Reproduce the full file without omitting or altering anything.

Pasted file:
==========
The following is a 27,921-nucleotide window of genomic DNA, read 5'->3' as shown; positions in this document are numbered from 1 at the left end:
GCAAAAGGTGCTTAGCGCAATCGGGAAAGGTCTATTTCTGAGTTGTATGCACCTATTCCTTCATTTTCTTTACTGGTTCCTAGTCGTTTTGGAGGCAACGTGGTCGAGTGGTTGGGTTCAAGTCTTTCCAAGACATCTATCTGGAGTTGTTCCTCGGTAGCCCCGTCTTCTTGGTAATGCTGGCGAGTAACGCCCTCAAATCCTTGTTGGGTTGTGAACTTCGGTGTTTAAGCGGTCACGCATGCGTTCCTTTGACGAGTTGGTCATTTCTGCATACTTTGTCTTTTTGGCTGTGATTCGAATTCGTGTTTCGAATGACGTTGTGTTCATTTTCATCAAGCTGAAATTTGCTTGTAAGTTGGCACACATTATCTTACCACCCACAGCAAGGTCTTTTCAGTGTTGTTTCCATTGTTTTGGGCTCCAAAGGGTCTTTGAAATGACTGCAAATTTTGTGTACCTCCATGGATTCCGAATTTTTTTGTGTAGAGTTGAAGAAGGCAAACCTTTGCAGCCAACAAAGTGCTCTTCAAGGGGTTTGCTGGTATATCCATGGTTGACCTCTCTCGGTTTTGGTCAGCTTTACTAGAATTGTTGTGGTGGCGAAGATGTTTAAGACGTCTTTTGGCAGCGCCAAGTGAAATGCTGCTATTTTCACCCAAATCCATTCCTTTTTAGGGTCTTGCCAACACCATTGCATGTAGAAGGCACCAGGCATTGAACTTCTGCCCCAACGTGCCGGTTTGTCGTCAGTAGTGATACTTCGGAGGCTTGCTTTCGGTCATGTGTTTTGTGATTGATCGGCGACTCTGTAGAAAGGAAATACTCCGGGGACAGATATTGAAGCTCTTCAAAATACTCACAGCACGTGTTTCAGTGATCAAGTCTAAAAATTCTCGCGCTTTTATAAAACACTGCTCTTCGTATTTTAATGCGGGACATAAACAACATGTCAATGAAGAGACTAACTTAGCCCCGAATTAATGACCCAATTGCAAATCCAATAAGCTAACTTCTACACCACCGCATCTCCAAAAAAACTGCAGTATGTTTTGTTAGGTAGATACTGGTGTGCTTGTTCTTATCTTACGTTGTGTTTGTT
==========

The following is a 27,921-nucleotide window of genomic DNA, read 5'->3' as shown; positions in this document are numbered from 1 at the left end:
GCAAAAGGTGCTTAGCGCAATCGGGAAAGGTCTATTTCTGAGTTGTATGCACCTATTCCTTCATTTTCTTTACTGGTTCCTAGTCGTTTTGGAGGCAACGTGGTCGAGTGGTTGGGTTCAAGTCTTTCCAAGACATCTATCTGGAGTTGTTCCTCGGTAGCCCCGTCTTCTTGGTAATGCTGGCGAGTAACGCCCTCAAATCCTTGTTGGGTTGTGAACTTCGGTGTTTAAGCGGTCACGCATGCGTTCCTTTGACGAGTTGGTCATTTCTGCATACTTTGTCTTTTTGGCTGTGATTCGAATTCGTGTTTCGAATGACGTTGTGTTCATTTTCATCAAGCTGAAATTTGCTTGTAAGTTGGCACACATTATCTTACCACCCACAGCAAGGTCTTTTCAGTGTTGTTTCCATTGTTTTGGGCTCCAAAGGGTCTTTGAAATGACTGCAAATTTTGTGTACCTCCATGGATTCCGAATTTTTTTGTGTAGAGTTGAAGAAGGCAAACCTTTGCAGCCAACAAAGTGCTCTTCAAGGGGTTTGCTGGTATATCCATGGTTGACCTCTCTCGGTTTTGGTCAGCTTTACTAGAATTGTTGTGGTGGCGAAGATGTTTAAGACGTCTTTTGGCAGCGCCAAGTGAAATGCTGCTATTTTCACCCAAATCCATTCCTTTTTAGGGTCTTGCCAACACCATTGCATGTAGAAGGCACCAGGCATTGAACTTCTGCCCCAACGTGCCGGTTTGTCGTCAGTAGTGATACTTCGGAGGCTTGCTTTCGGTCATGTGTTTTGTGATTGATCGGCGACTCTGTAGAAAGGAAATACTCCGGGGACAGATATTGAAGCTCTTCAAAATACTCACAGCACGTGTTTCAGTGATCAAGTCTAAAAATTCTCGCGCTTTTATAAAACACTGCTCTTCGTATTTTAATGCGGGACATAAACAACATGTCAATGAAGAGACTAACTTAGCCCCGAATTAATGACCCAATTGCAAATCCAATAAGCTAACTTCTACACCACCGCATCTCCAAAAAAACTGCAGTATGTTTTGTTAGGTAGATACTGGTGTGCTTGTTCTTATCTTACGTTGTGTTTGTT